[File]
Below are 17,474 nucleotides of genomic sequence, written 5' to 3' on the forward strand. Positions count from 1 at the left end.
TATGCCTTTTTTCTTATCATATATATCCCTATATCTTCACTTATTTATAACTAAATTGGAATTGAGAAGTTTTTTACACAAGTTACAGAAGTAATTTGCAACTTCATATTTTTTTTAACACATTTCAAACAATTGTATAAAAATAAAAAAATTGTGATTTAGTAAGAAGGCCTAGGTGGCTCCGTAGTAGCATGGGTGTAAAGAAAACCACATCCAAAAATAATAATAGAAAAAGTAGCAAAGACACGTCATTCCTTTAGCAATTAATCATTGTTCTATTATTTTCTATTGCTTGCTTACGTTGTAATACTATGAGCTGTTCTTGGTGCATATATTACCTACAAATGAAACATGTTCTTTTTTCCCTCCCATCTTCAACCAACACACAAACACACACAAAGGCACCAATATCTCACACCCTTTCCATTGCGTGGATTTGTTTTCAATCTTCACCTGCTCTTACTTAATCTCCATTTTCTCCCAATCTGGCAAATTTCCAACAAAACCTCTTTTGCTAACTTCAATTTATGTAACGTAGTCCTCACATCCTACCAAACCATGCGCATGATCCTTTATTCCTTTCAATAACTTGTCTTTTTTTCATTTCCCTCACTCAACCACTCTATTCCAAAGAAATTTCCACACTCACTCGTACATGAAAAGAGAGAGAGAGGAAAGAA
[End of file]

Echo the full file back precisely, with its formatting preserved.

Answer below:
Below are 17,474 nucleotides of genomic sequence, written 5' to 3' on the forward strand. Positions count from 1 at the left end.
TATGCCTTTTTTCTTATCATATATATCCCTATATCTTCACTTATTTATAACTAAATTGGAATTGAGAAGTTTTTTACACAAGTTACAGAAGTAATTTGCAACTTCATATTTTTTTTAACACATTTCAAACAATTGTATAAAAATAAAAAAATTGTGATTTAGTAAGAAGGCCTAGGTGGCTCCGTAGTAGCATGGGTGTAAAGAAAACCACATCCAAAAATAATAATAGAAAAAGTAGCAAAGACACGTCATTCCTTTAGCAATTAATCATTGTTCTATTATTTTCTATTGCTTGCTTACGTTGTAATACTATGAGCTGTTCTTGGTGCATATATTACCTACAAATGAAACATGTTCTTTTTTCCCTCCCATCTTCAACCAACACACAAACACACACAAAGGCACCAATATCTCACACCCTTTCCATTGCGTGGATTTGTTTTCAATCTTCACCTGCTCTTACTTAATCTCCATTTTCTCCCAATCTGGCAAATTTCCAACAAAACCTCTTTTGCTAACTTCAATTTATGTAACGTAGTCCTCACATCCTACCAAACCATGCGCATGATCCTTTATTCCTTTCAATAACTTGTCTTTTTTTCATTTCCCTCACTCAACCACTCTATTCCAAAGAAATTTCCACACTCACTCGTACATGAAAAGAGAGAGAGAGGAAAGAA